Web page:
East German activist and political rights campaigner Roland Jahn was announced as the new head of the Stasi archives in Berlin. Since 1990, the records office has been open to those who want to find their files.
Well-known East German dissident and journalist Roland Jahn has taken over as Federal Commissioner of the Stasi records authority.
The records of the Ministry for State Security of the GDR (better known as the Stasi) are held in Berlin, with the head of the archives selected by the German Parliament.
"It's a great day for me," said Jahn. "The Stasi kicked me out of university, threw me in jail and ran our country by force."
He declared himself as a "lawyer for the victims."
The archives were established in 1990 following the peaceful revolution against the communist regime in East Germany.
They contain important historical documentation about the methods of the East German regime and its secret police. It is one of the largest archives in Germany with 111 kilometers of files, more than 1.4 million photos, films and tape recordings.
Who is Jahn?
Born in 1953 in Jena, Thuringia, Roland Jahn was one of the most well-known activists of the opposition to the East German regime.
He was thrown out of university – where he was studying economics – after criticizing the extradition of East German singer Wolf Biermann in 1975.
Jahn then became involved in opposition groups and protested against censorship and publicly supported the Polish anti-communist Solidarity movement.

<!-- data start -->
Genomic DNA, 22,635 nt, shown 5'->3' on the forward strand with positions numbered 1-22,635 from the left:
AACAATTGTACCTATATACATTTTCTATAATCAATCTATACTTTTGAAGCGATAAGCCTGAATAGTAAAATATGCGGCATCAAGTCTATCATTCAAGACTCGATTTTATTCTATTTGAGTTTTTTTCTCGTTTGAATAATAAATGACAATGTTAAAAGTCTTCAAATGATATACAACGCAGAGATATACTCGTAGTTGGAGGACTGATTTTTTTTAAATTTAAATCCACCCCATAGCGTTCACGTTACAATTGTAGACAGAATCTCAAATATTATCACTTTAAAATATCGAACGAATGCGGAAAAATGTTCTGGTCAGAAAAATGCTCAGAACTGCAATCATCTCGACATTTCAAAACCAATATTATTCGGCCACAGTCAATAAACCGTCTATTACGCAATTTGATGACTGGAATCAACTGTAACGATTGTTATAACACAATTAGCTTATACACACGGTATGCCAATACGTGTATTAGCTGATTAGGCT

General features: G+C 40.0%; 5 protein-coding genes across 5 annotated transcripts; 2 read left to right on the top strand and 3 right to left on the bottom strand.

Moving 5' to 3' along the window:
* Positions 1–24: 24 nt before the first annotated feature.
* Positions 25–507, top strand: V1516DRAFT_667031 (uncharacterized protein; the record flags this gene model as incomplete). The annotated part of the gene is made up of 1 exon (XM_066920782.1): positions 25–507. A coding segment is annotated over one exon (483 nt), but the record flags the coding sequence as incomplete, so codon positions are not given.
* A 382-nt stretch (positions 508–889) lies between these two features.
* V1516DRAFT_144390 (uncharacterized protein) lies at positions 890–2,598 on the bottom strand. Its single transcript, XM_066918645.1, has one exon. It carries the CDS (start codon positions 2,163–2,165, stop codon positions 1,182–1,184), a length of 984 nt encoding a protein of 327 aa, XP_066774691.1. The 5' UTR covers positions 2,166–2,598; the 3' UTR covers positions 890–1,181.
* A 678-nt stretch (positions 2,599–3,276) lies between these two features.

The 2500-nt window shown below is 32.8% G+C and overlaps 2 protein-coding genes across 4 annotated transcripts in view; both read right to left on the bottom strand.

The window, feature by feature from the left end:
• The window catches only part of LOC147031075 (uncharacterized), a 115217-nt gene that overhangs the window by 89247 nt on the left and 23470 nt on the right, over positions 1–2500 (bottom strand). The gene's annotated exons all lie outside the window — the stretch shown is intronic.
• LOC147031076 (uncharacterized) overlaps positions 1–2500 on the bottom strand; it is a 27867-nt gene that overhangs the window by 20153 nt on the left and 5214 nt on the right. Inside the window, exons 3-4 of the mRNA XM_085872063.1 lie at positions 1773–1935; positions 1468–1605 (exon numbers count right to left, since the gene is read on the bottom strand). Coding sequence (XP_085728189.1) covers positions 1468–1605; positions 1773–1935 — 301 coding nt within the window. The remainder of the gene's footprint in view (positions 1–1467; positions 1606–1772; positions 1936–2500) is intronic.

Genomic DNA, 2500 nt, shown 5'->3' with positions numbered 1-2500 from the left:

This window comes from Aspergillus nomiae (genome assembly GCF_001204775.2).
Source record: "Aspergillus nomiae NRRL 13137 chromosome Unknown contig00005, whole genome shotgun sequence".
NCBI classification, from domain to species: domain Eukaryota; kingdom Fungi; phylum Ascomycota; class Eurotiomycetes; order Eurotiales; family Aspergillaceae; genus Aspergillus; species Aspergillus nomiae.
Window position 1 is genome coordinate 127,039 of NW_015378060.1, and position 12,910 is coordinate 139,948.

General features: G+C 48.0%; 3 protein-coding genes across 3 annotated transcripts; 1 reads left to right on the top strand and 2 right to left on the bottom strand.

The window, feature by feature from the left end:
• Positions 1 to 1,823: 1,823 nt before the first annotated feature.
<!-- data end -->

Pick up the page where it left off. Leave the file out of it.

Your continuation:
Several times Jahn was interrogated by the Stasi and the police. Due to "public denigration of order" he was sentenced in January 1983 for a prison sentence of 22 months. However international protests meant he was freed after a few weeks.
Deprived of citizenship
Despite his dabble with prison, Jahn's opposition to the communist regime was undeterred. Together with other activists he formed the 'Peace community of Jena' and demonstrated with banners.
This prompted the Stasi to capture and lock him in a train compartment, from which he was deported from the GDR. He was deprived of his East German citizenship in 1983.
In West Berlin, Jahn became a journalist for both newspapers and the country’s public television. Even though he was still spied on by the Stasi, he smuggled cameras to friends in the East – and their film rolls back to the west.
"We sent these films to the West German public television and so we came to broadcast the reality of the GDR into the living rooms of GDR citizens," Jahn said.
Many East Berliners could often illegally pick up broadcasts from the West even though the communist state tried to block them.
Jahn's new role
As the Federal Commissioner for the Stasi files, Jahn is tasked with protecting the archives and ensuring access to the public, to researchers and journalists.
Günter Boorman from the Stasi archives told Deutsche Welle the role is one of "taking care of the files, as they contain sensitive, personal information about those being spied on by the Stasi."
Boorman said around 50,000 people a year ask the archives for access to their files. The role has a tenure of five years, with the option for re-election to a second term.
Jahn added he is not looking for revenge against his former oppressors, "I want justice."
Author: Catherine Bolsover
Editor: Andreas Illmer
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